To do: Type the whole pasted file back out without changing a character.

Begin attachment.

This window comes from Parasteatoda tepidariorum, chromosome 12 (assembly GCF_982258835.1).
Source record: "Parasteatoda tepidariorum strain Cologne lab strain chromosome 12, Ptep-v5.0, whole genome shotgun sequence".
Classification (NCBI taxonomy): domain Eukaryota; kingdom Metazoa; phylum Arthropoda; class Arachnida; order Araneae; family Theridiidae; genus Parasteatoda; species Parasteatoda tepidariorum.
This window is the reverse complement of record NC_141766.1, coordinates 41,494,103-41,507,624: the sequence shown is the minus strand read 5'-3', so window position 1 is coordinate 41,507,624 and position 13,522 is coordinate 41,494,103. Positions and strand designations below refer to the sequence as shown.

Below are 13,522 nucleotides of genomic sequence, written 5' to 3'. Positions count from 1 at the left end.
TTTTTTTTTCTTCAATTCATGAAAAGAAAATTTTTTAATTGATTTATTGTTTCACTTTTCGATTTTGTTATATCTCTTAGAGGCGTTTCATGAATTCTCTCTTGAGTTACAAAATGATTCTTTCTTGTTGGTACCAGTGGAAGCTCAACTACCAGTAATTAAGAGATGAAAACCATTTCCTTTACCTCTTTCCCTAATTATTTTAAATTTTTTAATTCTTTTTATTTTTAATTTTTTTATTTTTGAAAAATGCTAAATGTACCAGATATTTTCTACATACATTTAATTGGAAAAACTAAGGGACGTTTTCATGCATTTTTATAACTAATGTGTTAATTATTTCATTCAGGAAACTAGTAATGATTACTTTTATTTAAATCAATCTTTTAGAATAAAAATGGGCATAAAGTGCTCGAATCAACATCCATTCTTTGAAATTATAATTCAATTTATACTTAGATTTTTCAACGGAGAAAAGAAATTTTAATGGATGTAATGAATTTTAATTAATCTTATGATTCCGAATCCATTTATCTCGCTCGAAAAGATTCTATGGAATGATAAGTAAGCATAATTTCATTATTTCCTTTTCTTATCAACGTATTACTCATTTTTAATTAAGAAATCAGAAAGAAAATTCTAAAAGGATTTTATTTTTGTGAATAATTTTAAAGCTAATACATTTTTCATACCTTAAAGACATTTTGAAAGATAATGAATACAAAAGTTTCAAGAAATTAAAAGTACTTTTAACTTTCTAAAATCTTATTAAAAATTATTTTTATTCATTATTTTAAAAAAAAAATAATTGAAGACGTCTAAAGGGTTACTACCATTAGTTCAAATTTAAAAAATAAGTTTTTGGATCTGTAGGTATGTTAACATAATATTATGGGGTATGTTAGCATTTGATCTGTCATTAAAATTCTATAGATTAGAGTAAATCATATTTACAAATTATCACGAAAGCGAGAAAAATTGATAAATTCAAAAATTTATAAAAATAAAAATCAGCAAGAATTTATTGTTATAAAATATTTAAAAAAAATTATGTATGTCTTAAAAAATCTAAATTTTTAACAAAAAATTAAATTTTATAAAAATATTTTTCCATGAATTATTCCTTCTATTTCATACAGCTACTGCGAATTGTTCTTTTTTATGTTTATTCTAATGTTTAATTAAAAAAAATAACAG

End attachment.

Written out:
This window comes from Parasteatoda tepidariorum, chromosome 12 (assembly GCF_982258835.1).
Source record: "Parasteatoda tepidariorum strain Cologne lab strain chromosome 12, Ptep-v5.0, whole genome shotgun sequence".
Classification (NCBI taxonomy): domain Eukaryota; kingdom Metazoa; phylum Arthropoda; class Arachnida; order Araneae; family Theridiidae; genus Parasteatoda; species Parasteatoda tepidariorum.
This window is the reverse complement of record NC_141766.1, coordinates 41,494,103-41,507,624: the sequence shown is the minus strand read 5'-3', so window position 1 is coordinate 41,507,624 and position 13,522 is coordinate 41,494,103. Positions and strand designations below refer to the sequence as shown.

Below are 13,522 nucleotides of genomic sequence, written 5' to 3'. Positions count from 1 at the left end.
TTTTTTTTTCTTCAATTCATGAAAAGAAAATTTTTTAATTGATTTATTGTTTCACTTTTCGATTTTGTTATATCTCTTAGAGGCGTTTCATGAATTCTCTCTTGAGTTACAAAATGATTCTTTCTTGTTGGTACCAGTGGAAGCTCAACTACCAGTAATTAAGAGATGAAAACCATTTCCTTTACCTCTTTCCCTAATTATTTTAAATTTTTTAATTCTTTTTATTTTTAATTTTTTTATTTTTGAAAAATGCTAAATGTACCAGATATTTTCTACATACATTTAATTGGAAAAACTAAGGGACGTTTTCATGCATTTTTATAACTAATGTGTTAATTATTTCATTCAGGAAACTAGTAATGATTACTTTTATTTAAATCAATCTTTTAGAATAAAAATGGGCATAAAGTGCTCGAATCAACATCCATTCTTTGAAATTATAATTCAATTTATACTTAGATTTTTCAACGGAGAAAAGAAATTTTAATGGATGTAATGAATTTTAATTAATCTTATGATTCCGAATCCATTTATCTCGCTCGAAAAGATTCTATGGAATGATAAGTAAGCATAATTTCATTATTTCCTTTTCTTATCAACGTATTACTCATTTTTAATTAAGAAATCAGAAAGAAAATTCTAAAAGGATTTTATTTTTGTGAATAATTTTAAAGCTAATACATTTTTCATACCTTAAAGACATTTTGAAAGATAATGAATACAAAAGTTTCAAGAAATTAAAAGTACTTTTAACTTTCTAAAATCTTATTAAAAATTATTTTTATTCATTATTTTAAAAAAAAAATAATTGAAGACGTCTAAAGGGTTACTACCATTAGTTCAAATTTAAAAAATAAGTTTTTGGATCTGTAGGTATGTTAACATAATATTATGGGGTATGTTAGCATTTGATCTGTCATTAAAATTCTATAGATTAGAGTAAATCATATTTACAAATTATCACGAAAGCGAGAAAAATTGATAAATTCAAAAATTTATAAAAATAAAAATCAGCAAGAATTTATTGTTATAAAATATTTAAAAAAAATTATGTATGTCTTAAAAAATCTAAATTTTTAACAAAAAATTAAATTTTATAAAAATATTTTTCCATGAATTATTCCTTCTATTTCATACAGCTACTGCGAATTGTTCTTTTTTATGTTTATTCTAATGTTTAATTAAAAAAAATAACAG